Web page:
A Cognitive Scientist looks at Dance Making
Professor, University of California San Diego.
Six years ago I had the pleasure of beginning a long-term collaboration with Wayne McGregor on the art and science of dance making. Whenever Mr. McGregor makes a new dance with his company Random Dance a few students and I set up six or seven HD cameras for the entire ‘making’ period and begin the long process of making sense of what goes on. We interview the choreographer, the dancers, the associate choreographer and at times we conduct experiments with the dancers. The result has been a string of surprising findings about creativity, memory, the nature of practice and physical communication. I will present several of these findings with the aid of video footage and then discuss why our findings generalize to creativity, memory etc more generally.
David Kirsh is Professor and past chair of the Department of Cognitive Science at UCSD. He was educated at Oxford University (D.Phil), did post doctoral research at MIT in the Artificial Intelligence Lab, and has held research or visiting professor positions at MIT and Stanford University. He has written extensively on situated and distributed cognition and especially on how the environment can be shaped to simplify and extend cognition, including how we intelligently use space, and how we use external representations to amplify and speed up thought. He runs the Interactive Cognition Lab at UCSD where the focus is human-world coupling, and designing environments to make us smarter. A recent project focuses on how humans think with their body, specifically in dance making and choreographic cognition, and on distributed creativity in movement design. This study is based on his six-year collaboration with Wayne McGregor and Random Dance. He is co-Director of the Arthur C. Clarke Center for Human Imagination, and he is on the board of directors for the Academy of Neuroscience for Architecture.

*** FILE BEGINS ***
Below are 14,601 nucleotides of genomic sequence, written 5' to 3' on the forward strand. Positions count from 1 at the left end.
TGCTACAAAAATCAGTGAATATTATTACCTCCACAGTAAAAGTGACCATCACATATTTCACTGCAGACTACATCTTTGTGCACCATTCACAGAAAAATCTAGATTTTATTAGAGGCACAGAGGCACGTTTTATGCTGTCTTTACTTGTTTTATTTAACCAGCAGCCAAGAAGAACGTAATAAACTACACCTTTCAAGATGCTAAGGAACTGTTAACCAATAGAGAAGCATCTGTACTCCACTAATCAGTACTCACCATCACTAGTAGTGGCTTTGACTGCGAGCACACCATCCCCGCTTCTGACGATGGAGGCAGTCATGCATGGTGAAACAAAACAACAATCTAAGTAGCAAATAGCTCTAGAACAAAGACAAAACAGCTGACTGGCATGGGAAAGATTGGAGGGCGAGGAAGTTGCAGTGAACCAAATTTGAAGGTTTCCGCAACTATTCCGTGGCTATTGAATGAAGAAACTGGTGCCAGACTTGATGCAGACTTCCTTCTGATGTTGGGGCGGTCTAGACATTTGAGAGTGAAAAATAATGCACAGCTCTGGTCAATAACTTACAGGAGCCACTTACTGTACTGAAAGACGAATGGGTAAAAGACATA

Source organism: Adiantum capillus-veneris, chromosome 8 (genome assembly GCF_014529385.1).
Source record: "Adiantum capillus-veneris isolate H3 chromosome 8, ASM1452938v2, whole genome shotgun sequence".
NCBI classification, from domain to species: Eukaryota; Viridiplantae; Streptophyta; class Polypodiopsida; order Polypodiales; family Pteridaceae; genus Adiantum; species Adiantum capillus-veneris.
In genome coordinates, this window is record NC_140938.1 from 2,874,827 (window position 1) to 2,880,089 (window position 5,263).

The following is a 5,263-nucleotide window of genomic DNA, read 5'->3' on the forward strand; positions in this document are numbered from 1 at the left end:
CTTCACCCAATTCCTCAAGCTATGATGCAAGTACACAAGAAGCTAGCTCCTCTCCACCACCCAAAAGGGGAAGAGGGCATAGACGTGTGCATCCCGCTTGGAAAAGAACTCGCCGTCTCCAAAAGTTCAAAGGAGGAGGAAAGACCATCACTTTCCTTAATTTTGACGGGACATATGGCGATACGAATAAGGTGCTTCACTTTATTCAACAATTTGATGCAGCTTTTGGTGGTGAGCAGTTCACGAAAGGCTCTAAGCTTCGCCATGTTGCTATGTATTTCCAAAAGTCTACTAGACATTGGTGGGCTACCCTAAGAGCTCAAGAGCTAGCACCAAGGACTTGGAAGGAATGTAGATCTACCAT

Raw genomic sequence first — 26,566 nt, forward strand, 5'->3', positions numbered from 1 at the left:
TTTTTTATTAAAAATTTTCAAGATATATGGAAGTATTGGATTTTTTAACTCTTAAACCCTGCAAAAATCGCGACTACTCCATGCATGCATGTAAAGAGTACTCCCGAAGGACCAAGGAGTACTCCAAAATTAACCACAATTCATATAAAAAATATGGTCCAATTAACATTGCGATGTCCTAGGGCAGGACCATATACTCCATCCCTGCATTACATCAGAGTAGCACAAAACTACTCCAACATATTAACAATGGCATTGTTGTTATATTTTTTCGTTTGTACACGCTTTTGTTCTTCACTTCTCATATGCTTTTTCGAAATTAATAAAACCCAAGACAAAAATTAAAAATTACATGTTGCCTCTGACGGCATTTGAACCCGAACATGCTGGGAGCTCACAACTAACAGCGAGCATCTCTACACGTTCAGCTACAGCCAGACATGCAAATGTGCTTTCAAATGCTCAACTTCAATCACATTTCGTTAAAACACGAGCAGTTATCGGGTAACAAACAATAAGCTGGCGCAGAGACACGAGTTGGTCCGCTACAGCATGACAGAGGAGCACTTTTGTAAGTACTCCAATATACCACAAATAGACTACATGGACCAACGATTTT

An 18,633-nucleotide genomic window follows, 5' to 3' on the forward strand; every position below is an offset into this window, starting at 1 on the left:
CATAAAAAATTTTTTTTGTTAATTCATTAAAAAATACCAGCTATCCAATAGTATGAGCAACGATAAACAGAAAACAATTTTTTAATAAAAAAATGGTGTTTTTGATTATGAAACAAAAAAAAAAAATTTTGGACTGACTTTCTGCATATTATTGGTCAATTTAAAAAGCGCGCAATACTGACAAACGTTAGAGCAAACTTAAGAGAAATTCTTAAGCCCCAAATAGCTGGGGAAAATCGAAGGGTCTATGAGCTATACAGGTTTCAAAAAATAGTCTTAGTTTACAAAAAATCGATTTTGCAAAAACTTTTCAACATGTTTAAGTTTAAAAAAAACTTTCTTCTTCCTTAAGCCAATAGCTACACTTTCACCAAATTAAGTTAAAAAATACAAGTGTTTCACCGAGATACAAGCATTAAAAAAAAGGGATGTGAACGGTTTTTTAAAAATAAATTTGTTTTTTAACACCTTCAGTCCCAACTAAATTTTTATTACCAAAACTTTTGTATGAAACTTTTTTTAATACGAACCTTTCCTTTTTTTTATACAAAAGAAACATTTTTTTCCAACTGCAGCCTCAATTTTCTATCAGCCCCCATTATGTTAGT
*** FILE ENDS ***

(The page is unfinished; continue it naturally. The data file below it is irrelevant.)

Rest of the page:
Movement Work at a Distance: Affordances and Challenges
Associate Professor, Dept. of Software & Information Systems. College of Computing and Informatics
University of North Carolina at Charlotte.
Dr. Celine Latulipe has a PhD in Computer Science from the University of Waterloo in Canada. She is an Associate Professor of Human-Computer Interaction in the Department of Software and Information Systems in the College of Computing and Informatics at UNC Charlotte. Dr. Latulipe has long been fascinated by two-handed interaction in the real world, and the absence of it in the human-computer interface. She has developed numerous individual and collaborative multi-cursor interaction techniques and these have blossomed into an exploration of creative expression. Dr. Latulipe works on projects with choreographers, dancers, artists and theatre producers to better understand creative work in practice and how technology may play a role in supporting and evaluating creative work practices. Dr. Latulipe spent four years leading the Dance.Draw project, funded by an NSF CreativeIT grant.